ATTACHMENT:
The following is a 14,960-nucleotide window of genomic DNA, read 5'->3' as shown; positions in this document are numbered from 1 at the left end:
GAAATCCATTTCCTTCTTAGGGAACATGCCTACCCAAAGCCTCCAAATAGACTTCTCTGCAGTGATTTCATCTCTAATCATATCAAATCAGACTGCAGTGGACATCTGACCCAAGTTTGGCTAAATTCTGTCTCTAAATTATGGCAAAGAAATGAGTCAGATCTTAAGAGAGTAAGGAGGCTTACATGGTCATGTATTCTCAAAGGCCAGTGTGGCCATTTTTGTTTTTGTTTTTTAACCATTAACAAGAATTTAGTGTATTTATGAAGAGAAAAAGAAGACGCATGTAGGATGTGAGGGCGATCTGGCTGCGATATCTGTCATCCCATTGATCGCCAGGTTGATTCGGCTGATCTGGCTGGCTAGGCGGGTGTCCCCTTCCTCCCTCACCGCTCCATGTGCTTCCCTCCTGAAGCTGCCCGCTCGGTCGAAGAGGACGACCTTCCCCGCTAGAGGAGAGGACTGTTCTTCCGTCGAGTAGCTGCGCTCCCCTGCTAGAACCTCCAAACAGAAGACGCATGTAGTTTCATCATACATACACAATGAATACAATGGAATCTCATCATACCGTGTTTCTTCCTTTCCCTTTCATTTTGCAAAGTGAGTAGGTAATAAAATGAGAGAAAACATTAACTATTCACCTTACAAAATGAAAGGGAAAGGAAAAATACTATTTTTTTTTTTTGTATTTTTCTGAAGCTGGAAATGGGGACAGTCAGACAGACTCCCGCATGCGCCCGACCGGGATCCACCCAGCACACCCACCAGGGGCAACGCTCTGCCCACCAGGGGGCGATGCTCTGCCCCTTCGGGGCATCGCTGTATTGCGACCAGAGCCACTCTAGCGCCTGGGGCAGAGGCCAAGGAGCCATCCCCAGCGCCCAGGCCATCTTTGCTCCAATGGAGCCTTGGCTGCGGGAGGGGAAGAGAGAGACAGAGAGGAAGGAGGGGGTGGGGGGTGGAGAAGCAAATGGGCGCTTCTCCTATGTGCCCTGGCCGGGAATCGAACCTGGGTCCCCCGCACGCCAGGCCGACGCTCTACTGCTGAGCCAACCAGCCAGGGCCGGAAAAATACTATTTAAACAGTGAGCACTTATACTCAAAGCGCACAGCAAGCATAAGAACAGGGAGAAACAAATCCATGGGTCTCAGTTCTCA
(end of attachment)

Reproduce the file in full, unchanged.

The following is a 14,960-nucleotide window of genomic DNA, read 5'->3' as shown; positions in this document are numbered from 1 at the left end:
GAAATCCATTTCCTTCTTAGGGAACATGCCTACCCAAAGCCTCCAAATAGACTTCTCTGCAGTGATTTCATCTCTAATCATATCAAATCAGACTGCAGTGGACATCTGACCCAAGTTTGGCTAAATTCTGTCTCTAAATTATGGCAAAGAAATGAGTCAGATCTTAAGAGAGTAAGGAGGCTTACATGGTCATGTATTCTCAAAGGCCAGTGTGGCCATTTTTGTTTTTGTTTTTTAACCATTAACAAGAATTTAGTGTATTTATGAAGAGAAAAAGAAGACGCATGTAGGATGTGAGGGCGATCTGGCTGCGATATCTGTCATCCCATTGATCGCCAGGTTGATTCGGCTGATCTGGCTGGCTAGGCGGGTGTCCCCTTCCTCCCTCACCGCTCCATGTGCTTCCCTCCTGAAGCTGCCCGCTCGGTCGAAGAGGACGACCTTCCCCGCTAGAGGAGAGGACTGTTCTTCCGTCGAGTAGCTGCGCTCCCCTGCTAGAACCTCCAAACAGAAGACGCATGTAGTTTCATCATACATACACAATGAATACAATGGAATCTCATCATACCGTGTTTCTTCCTTTCCCTTTCATTTTGCAAAGTGAGTAGGTAATAAAATGAGAGAAAACATTAACTATTCACCTTACAAAATGAAAGGGAAAGGAAAAATACTATTTTTTTTTTTTGTATTTTTCTGAAGCTGGAAATGGGGACAGTCAGACAGACTCCCGCATGCGCCCGACCGGGATCCACCCAGCACACCCACCAGGGGCAACGCTCTGCCCACCAGGGGGCGATGCTCTGCCCCTTCGGGGCATCGCTGTATTGCGACCAGAGCCACTCTAGCGCCTGGGGCAGAGGCCAAGGAGCCATCCCCAGCGCCCAGGCCATCTTTGCTCCAATGGAGCCTTGGCTGCGGGAGGGGAAGAGAGAGACAGAGAGGAAGGAGGGGGTGGGGGGTGGAGAAGCAAATGGGCGCTTCTCCTATGTGCCCTGGCCGGGAATCGAACCTGGGTCCCCCGCACGCCAGGCCGACGCTCTACTGCTGAGCCAACCAGCCAGGGCCGGAAAAATACTATTTAAACAGTGAGCACTTATACTCAAAGCGCACAGCAAGCATAAGAACAGGGAGAAACAAATCCATGGGTCTCAGTTCTCA